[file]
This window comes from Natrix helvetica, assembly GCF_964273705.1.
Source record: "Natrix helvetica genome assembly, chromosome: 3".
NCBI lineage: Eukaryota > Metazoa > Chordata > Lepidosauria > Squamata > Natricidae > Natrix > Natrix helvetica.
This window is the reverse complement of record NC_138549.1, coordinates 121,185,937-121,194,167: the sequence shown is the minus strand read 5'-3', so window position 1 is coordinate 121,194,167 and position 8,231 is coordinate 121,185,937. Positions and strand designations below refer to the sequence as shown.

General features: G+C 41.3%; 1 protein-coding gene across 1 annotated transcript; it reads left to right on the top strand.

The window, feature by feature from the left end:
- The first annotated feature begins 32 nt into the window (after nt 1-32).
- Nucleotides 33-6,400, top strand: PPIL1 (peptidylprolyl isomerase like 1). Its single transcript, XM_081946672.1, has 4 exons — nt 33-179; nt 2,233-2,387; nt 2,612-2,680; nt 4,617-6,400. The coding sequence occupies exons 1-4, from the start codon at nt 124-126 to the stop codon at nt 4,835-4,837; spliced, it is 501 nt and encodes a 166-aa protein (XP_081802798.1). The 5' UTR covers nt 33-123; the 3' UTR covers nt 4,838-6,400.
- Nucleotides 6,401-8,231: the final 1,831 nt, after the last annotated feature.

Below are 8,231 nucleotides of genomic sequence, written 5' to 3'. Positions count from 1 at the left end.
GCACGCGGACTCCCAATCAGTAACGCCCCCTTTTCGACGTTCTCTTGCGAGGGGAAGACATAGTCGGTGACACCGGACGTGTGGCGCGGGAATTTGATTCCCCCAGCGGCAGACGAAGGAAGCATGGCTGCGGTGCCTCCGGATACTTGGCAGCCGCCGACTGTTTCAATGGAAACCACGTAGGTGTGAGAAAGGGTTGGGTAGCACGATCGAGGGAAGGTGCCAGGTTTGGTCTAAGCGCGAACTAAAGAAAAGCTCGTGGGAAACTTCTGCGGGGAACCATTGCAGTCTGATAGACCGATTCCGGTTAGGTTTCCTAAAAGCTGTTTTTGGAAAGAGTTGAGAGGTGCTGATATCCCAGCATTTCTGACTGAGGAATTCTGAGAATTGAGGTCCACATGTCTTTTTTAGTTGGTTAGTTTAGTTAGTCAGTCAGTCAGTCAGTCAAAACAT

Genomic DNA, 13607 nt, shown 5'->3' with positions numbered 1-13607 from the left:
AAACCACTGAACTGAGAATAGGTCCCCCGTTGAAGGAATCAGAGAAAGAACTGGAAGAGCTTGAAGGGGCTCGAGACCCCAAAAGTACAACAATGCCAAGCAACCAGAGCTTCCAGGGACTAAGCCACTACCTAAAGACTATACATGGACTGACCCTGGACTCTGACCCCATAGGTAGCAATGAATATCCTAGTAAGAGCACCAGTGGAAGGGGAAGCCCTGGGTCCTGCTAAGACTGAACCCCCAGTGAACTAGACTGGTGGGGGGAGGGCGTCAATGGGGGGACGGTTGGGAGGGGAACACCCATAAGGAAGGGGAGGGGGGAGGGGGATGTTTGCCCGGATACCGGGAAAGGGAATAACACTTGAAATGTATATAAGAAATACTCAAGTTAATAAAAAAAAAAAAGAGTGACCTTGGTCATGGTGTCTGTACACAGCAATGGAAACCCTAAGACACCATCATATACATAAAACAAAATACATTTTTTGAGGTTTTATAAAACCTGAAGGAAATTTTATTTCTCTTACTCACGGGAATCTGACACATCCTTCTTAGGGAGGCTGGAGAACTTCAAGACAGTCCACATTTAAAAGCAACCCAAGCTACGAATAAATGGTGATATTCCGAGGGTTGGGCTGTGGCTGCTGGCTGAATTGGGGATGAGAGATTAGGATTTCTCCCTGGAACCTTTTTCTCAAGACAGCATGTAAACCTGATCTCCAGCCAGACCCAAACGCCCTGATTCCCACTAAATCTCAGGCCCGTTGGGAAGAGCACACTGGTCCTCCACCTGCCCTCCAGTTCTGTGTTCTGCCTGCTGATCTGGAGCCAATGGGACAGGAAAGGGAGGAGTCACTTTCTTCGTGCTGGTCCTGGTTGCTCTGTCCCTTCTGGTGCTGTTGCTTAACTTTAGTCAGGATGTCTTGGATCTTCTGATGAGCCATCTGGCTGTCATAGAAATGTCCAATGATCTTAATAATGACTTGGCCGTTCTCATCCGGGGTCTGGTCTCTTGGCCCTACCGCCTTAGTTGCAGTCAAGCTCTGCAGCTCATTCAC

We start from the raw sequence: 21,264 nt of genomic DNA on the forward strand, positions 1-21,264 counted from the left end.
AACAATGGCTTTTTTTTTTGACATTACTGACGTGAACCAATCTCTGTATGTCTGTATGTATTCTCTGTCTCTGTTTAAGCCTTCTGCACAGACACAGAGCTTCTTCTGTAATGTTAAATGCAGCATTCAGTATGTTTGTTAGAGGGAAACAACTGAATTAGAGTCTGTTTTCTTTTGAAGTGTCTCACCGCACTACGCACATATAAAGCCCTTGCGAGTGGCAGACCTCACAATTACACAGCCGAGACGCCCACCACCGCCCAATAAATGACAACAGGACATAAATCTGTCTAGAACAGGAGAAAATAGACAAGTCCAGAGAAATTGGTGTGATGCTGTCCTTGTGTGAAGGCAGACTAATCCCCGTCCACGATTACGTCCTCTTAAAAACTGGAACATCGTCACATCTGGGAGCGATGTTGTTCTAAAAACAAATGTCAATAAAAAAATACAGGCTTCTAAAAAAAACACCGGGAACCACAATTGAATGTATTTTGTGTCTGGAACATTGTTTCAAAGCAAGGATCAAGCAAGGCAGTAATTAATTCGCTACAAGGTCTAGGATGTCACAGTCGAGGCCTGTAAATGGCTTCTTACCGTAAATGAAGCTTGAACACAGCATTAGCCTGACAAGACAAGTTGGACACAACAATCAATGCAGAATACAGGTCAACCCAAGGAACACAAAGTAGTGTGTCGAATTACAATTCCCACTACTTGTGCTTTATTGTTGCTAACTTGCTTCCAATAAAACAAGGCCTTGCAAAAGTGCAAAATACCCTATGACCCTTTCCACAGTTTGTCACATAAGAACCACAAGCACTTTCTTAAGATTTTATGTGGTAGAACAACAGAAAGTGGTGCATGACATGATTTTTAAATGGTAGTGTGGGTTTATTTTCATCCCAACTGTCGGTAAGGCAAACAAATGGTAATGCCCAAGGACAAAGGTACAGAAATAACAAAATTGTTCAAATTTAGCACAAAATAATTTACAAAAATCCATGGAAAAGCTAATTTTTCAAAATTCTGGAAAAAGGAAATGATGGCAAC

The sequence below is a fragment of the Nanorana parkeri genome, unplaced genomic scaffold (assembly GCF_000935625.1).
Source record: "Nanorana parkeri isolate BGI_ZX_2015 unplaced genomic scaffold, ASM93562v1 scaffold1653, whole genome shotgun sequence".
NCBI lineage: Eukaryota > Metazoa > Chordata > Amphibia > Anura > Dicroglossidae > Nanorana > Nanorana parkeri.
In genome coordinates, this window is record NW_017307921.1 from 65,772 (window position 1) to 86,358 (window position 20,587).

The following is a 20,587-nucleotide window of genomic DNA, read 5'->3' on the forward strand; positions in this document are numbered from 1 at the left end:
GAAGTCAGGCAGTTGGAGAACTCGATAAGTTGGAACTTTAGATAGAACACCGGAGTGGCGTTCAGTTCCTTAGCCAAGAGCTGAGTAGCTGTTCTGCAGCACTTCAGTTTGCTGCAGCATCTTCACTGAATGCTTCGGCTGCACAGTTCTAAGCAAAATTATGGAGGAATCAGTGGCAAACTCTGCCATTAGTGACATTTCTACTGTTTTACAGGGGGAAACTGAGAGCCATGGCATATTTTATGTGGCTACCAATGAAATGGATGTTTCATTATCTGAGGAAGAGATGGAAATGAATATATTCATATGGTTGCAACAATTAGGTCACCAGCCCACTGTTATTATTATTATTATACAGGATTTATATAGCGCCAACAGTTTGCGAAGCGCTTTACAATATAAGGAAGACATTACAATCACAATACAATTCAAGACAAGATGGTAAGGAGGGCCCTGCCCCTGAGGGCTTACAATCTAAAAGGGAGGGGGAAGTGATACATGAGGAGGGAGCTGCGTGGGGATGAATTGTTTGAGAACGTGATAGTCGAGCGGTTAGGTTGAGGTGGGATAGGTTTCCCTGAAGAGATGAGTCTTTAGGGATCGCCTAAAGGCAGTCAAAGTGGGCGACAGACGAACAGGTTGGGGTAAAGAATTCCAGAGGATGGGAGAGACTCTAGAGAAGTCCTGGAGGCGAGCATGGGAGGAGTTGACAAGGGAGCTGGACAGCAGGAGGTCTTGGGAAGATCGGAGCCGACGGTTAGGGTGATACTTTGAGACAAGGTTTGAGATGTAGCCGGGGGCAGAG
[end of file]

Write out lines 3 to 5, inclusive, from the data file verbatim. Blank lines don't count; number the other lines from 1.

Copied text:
NCBI lineage: Eukaryota > Metazoa > Chordata > Lepidosauria > Squamata > Natricidae > Natrix > Natrix helvetica.
This window is the reverse complement of record NC_138549.1, coordinates 121,185,937-121,194,167: the sequence shown is the minus strand read 5'-3', so window position 1 is coordinate 121,194,167 and position 8,231 is coordinate 121,185,937. Positions and strand designations below refer to the sequence as shown.

General features: G+C 41.3%; 1 protein-coding gene across 1 annotated transcript; it reads left to right on the top strand.